RELATED: 5 Ways to Tell if You Need an Antibiotic

Whooping cough (pertussis)

Sounds like: A severe, hacking cough that ends with a whooping sound as you breathe in. While this disease used to be extremely rare thanks to vaccines introduced back in the 1940s, it’s now seeing an upswing—in 2012, there were more than 48,000 cases reported, the most since 1955, according to the CDC.

Other telltale symptoms: The first symptoms are similar to the common cold: stuffy, runny nose, watery eyes, fever, and cough. But after about a week the classic coughing signs emerge, with hacking so intense you may throw up or turn red or blue, he says.

Diagnosis and Rx: Pertussis is diagnosed with blood tests and a chest X-ray. It’s treated with antibiotics.

Two Vaccines Every Pregnant Woman Should Get

When you’re pregnant, you pay extra-close attention to nearly everything you put into your body, from a tuna fish sandwich to everyday pain medication. So you might also feel extra nervous about getting a flu shot or other vaccines. But some vaccines are actually crucial during pregnancy: “Being immunized not only protects the health of a pregnant woman, it protects her baby from the day it’s born,” says Sonja Rasmussen, MD, editor-in-chief of the Morbidity and Mortality Weekly Report for the Centers for Disease Control and Prevention (CDC).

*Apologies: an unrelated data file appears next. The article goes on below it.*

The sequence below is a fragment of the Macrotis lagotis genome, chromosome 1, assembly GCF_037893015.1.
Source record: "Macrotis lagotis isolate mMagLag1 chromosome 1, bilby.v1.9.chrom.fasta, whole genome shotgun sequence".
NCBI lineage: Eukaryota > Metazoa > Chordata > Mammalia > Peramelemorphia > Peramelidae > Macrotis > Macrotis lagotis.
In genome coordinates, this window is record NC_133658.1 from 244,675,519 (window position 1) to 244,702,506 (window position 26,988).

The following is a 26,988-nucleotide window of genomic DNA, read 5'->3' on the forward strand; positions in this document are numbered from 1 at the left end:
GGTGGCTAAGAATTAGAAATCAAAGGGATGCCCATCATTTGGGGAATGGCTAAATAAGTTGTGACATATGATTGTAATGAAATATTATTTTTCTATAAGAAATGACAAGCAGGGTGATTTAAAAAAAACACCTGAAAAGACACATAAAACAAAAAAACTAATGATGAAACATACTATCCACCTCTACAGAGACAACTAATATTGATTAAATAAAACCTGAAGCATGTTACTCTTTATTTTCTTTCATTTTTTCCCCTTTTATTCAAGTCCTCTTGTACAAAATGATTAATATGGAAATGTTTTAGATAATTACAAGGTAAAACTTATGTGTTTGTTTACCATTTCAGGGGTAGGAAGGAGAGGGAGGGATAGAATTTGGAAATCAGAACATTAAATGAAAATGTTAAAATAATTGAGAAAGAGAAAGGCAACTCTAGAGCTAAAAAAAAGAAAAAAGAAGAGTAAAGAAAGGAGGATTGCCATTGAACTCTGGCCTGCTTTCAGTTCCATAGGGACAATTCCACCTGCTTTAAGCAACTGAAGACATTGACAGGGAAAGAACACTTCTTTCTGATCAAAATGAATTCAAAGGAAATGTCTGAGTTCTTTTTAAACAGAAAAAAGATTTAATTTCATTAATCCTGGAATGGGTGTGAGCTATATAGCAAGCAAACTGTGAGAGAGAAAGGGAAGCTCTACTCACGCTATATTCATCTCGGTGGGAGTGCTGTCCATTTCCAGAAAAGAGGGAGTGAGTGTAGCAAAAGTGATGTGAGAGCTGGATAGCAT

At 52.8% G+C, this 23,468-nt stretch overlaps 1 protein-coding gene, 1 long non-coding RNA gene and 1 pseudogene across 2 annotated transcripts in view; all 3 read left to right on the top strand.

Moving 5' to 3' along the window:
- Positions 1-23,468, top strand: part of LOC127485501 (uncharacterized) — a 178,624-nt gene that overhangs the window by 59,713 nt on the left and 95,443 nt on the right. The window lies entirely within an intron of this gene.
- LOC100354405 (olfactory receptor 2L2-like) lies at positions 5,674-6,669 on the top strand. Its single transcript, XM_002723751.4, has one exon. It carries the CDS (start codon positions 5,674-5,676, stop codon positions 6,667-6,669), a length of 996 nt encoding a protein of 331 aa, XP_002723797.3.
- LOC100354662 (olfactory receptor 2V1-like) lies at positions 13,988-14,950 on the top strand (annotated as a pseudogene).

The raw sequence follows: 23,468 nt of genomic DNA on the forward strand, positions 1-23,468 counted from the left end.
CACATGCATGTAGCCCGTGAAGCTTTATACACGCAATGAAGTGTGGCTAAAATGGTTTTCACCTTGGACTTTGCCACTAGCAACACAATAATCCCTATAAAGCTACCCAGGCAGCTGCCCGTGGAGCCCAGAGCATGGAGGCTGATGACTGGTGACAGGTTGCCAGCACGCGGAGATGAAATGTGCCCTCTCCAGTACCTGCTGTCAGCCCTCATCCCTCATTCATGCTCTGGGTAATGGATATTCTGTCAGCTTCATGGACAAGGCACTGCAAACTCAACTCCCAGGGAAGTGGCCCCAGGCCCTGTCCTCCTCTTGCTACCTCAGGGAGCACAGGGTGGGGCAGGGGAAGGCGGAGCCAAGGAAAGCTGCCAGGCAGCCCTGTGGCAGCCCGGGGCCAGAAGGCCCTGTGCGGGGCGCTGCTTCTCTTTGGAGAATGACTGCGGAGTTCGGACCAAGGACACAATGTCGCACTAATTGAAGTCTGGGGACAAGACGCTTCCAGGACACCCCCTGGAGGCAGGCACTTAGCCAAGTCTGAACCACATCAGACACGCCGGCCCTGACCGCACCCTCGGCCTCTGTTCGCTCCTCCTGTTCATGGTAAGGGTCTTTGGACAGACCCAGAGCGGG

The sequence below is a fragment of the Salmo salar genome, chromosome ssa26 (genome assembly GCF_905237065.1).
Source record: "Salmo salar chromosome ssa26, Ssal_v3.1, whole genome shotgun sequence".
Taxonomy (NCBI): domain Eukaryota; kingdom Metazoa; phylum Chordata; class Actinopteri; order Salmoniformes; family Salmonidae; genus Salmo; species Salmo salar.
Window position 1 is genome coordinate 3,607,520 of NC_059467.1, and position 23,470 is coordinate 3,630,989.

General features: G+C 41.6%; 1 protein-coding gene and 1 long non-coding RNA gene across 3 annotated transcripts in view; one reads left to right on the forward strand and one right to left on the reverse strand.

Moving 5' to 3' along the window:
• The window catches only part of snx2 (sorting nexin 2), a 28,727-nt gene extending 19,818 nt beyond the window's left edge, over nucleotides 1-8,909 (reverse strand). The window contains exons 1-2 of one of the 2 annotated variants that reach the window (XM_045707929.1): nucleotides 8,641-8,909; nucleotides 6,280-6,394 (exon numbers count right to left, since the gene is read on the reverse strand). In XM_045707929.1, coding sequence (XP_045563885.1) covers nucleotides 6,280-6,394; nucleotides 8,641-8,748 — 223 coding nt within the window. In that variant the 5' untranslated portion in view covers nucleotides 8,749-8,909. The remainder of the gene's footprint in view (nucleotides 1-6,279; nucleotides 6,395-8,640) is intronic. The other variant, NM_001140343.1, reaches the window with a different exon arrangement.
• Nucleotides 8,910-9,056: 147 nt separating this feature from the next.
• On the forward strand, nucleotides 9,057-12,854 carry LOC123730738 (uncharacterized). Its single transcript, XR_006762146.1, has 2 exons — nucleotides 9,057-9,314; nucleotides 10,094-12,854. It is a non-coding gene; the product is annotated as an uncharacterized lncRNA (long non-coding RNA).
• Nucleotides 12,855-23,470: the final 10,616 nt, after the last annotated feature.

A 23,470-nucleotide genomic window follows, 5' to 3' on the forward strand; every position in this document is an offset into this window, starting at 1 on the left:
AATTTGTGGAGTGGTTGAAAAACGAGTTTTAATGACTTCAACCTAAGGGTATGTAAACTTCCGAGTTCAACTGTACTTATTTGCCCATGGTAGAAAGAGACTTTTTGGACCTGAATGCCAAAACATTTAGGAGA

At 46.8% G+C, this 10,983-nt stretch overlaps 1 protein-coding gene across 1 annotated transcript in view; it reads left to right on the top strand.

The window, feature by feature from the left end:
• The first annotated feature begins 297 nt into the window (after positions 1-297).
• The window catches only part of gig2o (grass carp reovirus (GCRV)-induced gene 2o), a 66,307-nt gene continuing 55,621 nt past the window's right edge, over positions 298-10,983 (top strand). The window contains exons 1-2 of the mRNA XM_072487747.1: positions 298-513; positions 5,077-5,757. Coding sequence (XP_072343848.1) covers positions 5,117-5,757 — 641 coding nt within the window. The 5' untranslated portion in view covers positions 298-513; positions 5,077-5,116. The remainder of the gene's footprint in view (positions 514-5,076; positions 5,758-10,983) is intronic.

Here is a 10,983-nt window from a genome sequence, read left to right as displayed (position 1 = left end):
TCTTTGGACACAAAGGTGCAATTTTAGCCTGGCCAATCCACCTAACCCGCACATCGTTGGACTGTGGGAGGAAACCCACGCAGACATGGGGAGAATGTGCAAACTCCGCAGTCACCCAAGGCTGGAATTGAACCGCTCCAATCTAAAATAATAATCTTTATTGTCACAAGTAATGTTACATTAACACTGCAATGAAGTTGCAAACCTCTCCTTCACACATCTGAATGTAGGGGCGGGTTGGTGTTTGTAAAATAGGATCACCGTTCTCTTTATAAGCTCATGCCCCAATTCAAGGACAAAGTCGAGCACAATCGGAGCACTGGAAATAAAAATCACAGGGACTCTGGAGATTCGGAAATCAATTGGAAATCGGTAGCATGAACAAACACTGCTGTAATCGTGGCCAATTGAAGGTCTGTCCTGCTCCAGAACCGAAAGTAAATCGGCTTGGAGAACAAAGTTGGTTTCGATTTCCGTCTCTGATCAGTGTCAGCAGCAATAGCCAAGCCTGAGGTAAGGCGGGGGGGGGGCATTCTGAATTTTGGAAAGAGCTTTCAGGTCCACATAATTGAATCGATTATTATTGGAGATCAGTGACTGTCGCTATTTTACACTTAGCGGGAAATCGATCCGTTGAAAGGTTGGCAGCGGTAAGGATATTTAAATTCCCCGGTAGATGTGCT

Thanks to antibodies that are passed from mother to baby in utero, getting certain vaccines when you’re pregnant can actually help defend your newborn from potentially deadly diseases. Keep yourself and your baby healthy by getting these two shots:

RELATED: Adult Vaccines: What You Need and When

Influenza (aka flu)

Flu vaccines are recommended for everyone 6 months and older, including pregnant women. Pregnant women get sicker from the flu and are especially vulnerable to complications from the flu, including hospitalization and death.

Getting the flu while pregnant can also lead to preterm birth, low birth weight, and other problems for the baby. Yet only about 50% of women get vaccinated during pregnancy, Dr. Rasmussen noted recently at a press event sponsored by the March of Dimes.

That stat is all the more alarming considering that a flu vaccine not only protects the mother, it also protects her baby from getting the flu up to 6 months (the age at which babies can be vaccinated themselves). And infants under 6 months are at especially high risk of complications from the flu, such as pneumonia.